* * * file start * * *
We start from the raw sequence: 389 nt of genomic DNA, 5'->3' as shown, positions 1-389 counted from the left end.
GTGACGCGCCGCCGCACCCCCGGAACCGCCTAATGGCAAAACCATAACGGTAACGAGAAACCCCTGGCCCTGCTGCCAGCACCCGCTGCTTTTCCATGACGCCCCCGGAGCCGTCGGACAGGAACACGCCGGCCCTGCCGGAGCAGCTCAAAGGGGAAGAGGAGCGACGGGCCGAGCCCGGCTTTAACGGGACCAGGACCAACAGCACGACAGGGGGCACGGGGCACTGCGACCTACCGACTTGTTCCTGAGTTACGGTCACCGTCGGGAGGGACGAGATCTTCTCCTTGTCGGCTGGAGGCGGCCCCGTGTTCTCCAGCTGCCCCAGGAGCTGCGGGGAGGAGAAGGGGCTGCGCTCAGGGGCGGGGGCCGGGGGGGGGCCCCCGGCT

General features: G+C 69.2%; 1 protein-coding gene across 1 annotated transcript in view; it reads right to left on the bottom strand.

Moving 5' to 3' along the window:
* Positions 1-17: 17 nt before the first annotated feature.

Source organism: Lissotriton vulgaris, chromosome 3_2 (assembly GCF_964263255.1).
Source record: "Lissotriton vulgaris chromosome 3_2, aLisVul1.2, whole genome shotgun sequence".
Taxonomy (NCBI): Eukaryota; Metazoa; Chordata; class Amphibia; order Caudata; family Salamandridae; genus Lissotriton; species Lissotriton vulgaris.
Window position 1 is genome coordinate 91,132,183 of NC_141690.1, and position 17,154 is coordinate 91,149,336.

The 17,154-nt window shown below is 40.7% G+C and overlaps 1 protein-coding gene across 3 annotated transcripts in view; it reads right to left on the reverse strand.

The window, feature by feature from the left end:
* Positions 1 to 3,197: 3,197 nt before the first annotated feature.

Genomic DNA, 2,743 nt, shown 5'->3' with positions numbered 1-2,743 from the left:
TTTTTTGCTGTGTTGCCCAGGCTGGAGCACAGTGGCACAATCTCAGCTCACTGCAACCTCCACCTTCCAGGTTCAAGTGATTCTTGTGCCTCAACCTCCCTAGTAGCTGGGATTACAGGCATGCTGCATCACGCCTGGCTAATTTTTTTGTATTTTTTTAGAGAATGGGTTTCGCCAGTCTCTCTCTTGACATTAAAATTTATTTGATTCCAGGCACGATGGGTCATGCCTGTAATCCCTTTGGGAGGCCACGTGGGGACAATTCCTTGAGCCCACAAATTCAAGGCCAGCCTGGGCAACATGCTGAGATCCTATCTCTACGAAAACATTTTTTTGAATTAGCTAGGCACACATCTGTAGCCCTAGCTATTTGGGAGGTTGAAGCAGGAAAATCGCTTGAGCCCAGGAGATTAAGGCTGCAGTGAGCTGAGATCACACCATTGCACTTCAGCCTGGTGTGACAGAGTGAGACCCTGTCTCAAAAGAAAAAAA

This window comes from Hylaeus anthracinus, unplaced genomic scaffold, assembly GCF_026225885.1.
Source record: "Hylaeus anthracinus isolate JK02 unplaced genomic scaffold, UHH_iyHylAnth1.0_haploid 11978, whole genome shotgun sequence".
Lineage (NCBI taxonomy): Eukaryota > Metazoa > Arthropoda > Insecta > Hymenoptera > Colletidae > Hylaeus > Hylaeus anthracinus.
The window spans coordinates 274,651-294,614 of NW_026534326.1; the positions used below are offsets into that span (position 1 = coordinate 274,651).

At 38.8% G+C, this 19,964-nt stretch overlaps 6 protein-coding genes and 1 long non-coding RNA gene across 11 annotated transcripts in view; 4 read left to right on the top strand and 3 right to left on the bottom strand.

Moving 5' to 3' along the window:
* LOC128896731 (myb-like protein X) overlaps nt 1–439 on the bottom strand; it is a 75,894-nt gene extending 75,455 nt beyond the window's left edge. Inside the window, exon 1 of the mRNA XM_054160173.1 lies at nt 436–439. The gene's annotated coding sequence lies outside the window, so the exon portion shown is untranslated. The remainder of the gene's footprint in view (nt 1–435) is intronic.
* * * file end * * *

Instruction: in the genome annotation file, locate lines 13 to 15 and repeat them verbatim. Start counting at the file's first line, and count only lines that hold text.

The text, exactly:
Genomic DNA, 2,743 nt, shown 5'->3' with positions numbered 1-2,743 from the left:
TTTTTTGCTGTGTTGCCCAGGCTGGAGCACAGTGGCACAATCTCAGCTCACTGCAACCTCCACCTTCCAGGTTCAAGTGATTCTTGTGCCTCAACCTCCCTAGTAGCTGGGATTACAGGCATGCTGCATCACGCCTGGCTAATTTTTTTGTATTTTTTTAGAGAATGGGTTTCGCCAGTCTCTCTCTTGACATTAAAATTTATTTGATTCCAGGCACGATGGGTCATGCCTGTAATCCCTTTGGGAGGCCACGTGGGGACAATTCCTTGAGCCCACAAATTCAAGGCCAGCCTGGGCAACATGCTGAGATCCTATCTCTACGAAAACATTTTTTTGAATTAGCTAGGCACACATCTGTAGCCCTAGCTATTTGGGAGGTTGAAGCAGGAAAATCGCTTGAGCCCAGGAGATTAAGGCTGCAGTGAGCTGAGATCACACCATTGCACTTCAGCCTGGTGTGACAGAGTGAGACCCTGTCTCAAAAGAAAAAAA

This window comes from Hylaeus anthracinus, unplaced genomic scaffold, assembly GCF_026225885.1.